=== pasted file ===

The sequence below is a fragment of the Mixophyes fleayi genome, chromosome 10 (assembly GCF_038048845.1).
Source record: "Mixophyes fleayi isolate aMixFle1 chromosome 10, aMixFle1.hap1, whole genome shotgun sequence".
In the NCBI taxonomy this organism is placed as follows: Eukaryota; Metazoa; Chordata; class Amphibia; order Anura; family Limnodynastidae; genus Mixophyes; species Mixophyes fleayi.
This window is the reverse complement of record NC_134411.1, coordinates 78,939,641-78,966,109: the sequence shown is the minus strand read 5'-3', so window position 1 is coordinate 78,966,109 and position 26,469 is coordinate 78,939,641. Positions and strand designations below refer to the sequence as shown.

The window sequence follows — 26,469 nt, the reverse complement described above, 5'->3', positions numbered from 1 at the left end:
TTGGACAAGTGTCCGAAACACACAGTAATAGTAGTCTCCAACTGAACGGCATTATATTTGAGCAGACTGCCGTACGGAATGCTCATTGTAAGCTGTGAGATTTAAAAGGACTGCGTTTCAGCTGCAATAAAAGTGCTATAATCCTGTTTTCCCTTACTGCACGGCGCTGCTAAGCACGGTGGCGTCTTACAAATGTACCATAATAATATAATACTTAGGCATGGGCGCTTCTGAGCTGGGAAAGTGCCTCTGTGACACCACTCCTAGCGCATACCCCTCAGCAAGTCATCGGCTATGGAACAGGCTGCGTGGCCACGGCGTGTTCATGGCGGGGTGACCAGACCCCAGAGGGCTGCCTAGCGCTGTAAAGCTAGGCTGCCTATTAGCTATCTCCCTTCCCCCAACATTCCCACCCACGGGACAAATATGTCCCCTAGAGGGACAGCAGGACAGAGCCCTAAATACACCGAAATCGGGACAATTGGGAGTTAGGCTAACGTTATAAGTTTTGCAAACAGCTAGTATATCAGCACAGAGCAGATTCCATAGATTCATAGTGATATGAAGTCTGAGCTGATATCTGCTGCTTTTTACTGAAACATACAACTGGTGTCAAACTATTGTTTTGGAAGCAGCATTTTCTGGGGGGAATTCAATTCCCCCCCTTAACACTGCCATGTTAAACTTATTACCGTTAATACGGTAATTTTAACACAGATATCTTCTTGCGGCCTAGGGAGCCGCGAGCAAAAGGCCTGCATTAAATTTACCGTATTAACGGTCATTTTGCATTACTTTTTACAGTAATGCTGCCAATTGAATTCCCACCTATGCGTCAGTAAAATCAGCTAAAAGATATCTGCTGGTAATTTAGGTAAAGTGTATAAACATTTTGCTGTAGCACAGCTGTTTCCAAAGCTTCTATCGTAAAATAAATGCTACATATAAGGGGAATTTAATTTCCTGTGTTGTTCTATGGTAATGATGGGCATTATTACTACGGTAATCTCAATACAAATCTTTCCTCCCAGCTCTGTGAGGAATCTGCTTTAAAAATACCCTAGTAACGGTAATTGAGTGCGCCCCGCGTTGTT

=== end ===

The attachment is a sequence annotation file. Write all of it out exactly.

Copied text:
The sequence below is a fragment of the Mixophyes fleayi genome, chromosome 10 (assembly GCF_038048845.1).
Source record: "Mixophyes fleayi isolate aMixFle1 chromosome 10, aMixFle1.hap1, whole genome shotgun sequence".
In the NCBI taxonomy this organism is placed as follows: Eukaryota; Metazoa; Chordata; class Amphibia; order Anura; family Limnodynastidae; genus Mixophyes; species Mixophyes fleayi.
This window is the reverse complement of record NC_134411.1, coordinates 78,939,641-78,966,109: the sequence shown is the minus strand read 5'-3', so window position 1 is coordinate 78,966,109 and position 26,469 is coordinate 78,939,641. Positions and strand designations below refer to the sequence as shown.

The window sequence follows — 26,469 nt, the reverse complement described above, 5'->3', positions numbered from 1 at the left end:
TTGGACAAGTGTCCGAAACACACAGTAATAGTAGTCTCCAACTGAACGGCATTATATTTGAGCAGACTGCCGTACGGAATGCTCATTGTAAGCTGTGAGATTTAAAAGGACTGCGTTTCAGCTGCAATAAAAGTGCTATAATCCTGTTTTCCCTTACTGCACGGCGCTGCTAAGCACGGTGGCGTCTTACAAATGTACCATAATAATATAATACTTAGGCATGGGCGCTTCTGAGCTGGGAAAGTGCCTCTGTGACACCACTCCTAGCGCATACCCCTCAGCAAGTCATCGGCTATGGAACAGGCTGCGTGGCCACGGCGTGTTCATGGCGGGGTGACCAGACCCCAGAGGGCTGCCTAGCGCTGTAAAGCTAGGCTGCCTATTAGCTATCTCCCTTCCCCCAACATTCCCACCCACGGGACAAATATGTCCCCTAGAGGGACAGCAGGACAGAGCCCTAAATACACCGAAATCGGGACAATTGGGAGTTAGGCTAACGTTATAAGTTTTGCAAACAGCTAGTATATCAGCACAGAGCAGATTCCATAGATTCATAGTGATATGAAGTCTGAGCTGATATCTGCTGCTTTTTACTGAAACATACAACTGGTGTCAAACTATTGTTTTGGAAGCAGCATTTTCTGGGGGGAATTCAATTCCCCCCCTTAACACTGCCATGTTAAACTTATTACCGTTAATACGGTAATTTTAACACAGATATCTTCTTGCGGCCTAGGGAGCCGCGAGCAAAAGGCCTGCATTAAATTTACCGTATTAACGGTCATTTTGCATTACTTTTTACAGTAATGCTGCCAATTGAATTCCCACCTATGCGTCAGTAAAATCAGCTAAAAGATATCTGCTGGTAATTTAGGTAAAGTGTATAAACATTTTGCTGTAGCACAGCTGTTTCCAAAGCTTCTATCGTAAAATAAATGCTACATATAAGGGGAATTTAATTTCCTGTGTTGTTCTATGGTAATGATGGGCATTATTACTACGGTAATCTCAATACAAATCTTTCCTCCCAGCTCTGTGAGGAATCTGCTTTAAAAATACCCTAGTAACGGTAATTGAGTGCGCCCCGCGTTGTT